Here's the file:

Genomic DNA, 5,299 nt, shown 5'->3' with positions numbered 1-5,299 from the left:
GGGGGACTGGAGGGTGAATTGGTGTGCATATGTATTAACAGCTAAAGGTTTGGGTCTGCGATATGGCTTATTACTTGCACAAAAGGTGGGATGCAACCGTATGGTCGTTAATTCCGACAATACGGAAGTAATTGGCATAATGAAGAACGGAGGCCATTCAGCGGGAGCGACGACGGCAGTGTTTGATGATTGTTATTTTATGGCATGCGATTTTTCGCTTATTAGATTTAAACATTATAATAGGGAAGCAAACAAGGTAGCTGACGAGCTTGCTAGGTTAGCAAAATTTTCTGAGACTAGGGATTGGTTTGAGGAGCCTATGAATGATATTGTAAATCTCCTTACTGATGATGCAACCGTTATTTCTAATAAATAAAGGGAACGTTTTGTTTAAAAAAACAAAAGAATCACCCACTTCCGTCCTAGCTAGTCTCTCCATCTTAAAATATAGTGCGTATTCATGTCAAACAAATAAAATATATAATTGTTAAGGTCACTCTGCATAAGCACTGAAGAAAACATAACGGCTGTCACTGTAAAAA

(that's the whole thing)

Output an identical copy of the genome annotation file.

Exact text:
Genomic DNA, 5,299 nt, shown 5'->3' with positions numbered 1-5,299 from the left:
GGGGGACTGGAGGGTGAATTGGTGTGCATATGTATTAACAGCTAAAGGTTTGGGTCTGCGATATGGCTTATTACTTGCACAAAAGGTGGGATGCAACCGTATGGTCGTTAATTCCGACAATACGGAAGTAATTGGCATAATGAAGAACGGAGGCCATTCAGCGGGAGCGACGACGGCAGTGTTTGATGATTGTTATTTTATGGCATGCGATTTTTCGCTTATTAGATTTAAACATTATAATAGGGAAGCAAACAAGGTAGCTGACGAGCTTGCTAGGTTAGCAAAATTTTCTGAGACTAGGGATTGGTTTGAGGAGCCTATGAATGATATTGTAAATCTCCTTACTGATGATGCAACCGTTATTTCTAATAAATAAAGGGAACGTTTTGTTTAAAAAAACAAAAGAATCACCCACTTCCGTCCTAGCTAGTCTCTCCATCTTAAAATATAGTGCGTATTCATGTCAAACAAATAAAATATATAATTGTTAAGGTCACTCTGCATAAGCACTGAAGAAAACATAACGGCTGTCACTGTAAAAA